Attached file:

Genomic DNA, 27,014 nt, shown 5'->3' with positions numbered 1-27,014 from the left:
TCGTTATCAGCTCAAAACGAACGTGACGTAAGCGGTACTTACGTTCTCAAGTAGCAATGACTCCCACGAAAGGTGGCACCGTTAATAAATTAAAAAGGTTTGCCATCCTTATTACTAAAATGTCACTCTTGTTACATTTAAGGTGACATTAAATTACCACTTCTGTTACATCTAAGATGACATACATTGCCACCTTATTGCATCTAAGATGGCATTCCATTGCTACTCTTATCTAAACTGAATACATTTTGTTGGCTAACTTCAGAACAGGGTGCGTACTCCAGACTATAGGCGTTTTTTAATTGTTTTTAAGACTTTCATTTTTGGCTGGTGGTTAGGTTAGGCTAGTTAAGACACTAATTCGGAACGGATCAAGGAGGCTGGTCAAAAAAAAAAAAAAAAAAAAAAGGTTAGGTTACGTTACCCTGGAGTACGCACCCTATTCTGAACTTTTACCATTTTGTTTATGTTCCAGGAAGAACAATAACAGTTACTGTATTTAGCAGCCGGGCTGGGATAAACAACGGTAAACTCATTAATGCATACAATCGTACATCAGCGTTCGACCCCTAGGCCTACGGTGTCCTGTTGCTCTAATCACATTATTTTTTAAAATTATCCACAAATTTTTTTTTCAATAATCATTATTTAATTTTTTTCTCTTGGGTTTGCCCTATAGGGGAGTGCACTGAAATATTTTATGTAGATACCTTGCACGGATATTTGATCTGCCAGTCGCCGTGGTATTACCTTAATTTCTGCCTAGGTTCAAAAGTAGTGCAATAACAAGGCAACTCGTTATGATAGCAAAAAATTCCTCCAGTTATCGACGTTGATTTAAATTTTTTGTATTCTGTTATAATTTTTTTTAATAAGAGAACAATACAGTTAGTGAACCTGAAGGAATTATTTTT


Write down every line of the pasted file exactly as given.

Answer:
Genomic DNA, 27,014 nt, shown 5'->3' with positions numbered 1-27,014 from the left:
TCGTTATCAGCTCAAAACGAACGTGACGTAAGCGGTACTTACGTTCTCAAGTAGCAATGACTCCCACGAAAGGTGGCACCGTTAATAAATTAAAAAGGTTTGCCATCCTTATTACTAAAATGTCACTCTTGTTACATTTAAGGTGACATTAAATTACCACTTCTGTTACATCTAAGATGACATACATTGCCACCTTATTGCATCTAAGATGGCATTCCATTGCTACTCTTATCTAAACTGAATACATTTTGTTGGCTAACTTCAGAACAGGGTGCGTACTCCAGACTATAGGCGTTTTTTAATTGTTTTTAAGACTTTCATTTTTGGCTGGTGGTTAGGTTAGGCTAGTTAAGACACTAATTCGGAACGGATCAAGGAGGCTGGTCAAAAAAAAAAAAAAAAAAAAAAGGTTAGGTTACGTTACCCTGGAGTACGCACCCTATTCTGAACTTTTACCATTTTGTTTATGTTCCAGGAAGAACAATAACAGTTACTGTATTTAGCAGCCGGGCTGGGATAAACAACGGTAAACTCATTAATGCATACAATCGTACATCAGCGTTCGACCCCTAGGCCTACGGTGTCCTGTTGCTCTAATCACATTATTTTTTAAAATTATCCACAAATTTTTTTTTCAATAATCATTATTTAATTTTTTTCTCTTGGGTTTGCCCTATAGGGGAGTGCACTGAAATATTTTATGTAGATACCTTGCACGGATATTTGATCTGCCAGTCGCCGTGGTATTACCTTAATTTCTGCCTAGGTTCAAAAGTAGTGCAATAACAAGGCAACTCGTTATGATAGCAAAAAATTCCTCCAGTTATCGACGTTGATTTAAATTTTTTGTATTCTGTTATAATTTTTTTTAATAAGAGAACAATACAGTTAGTGAACCTGAAGGAATTATTTTT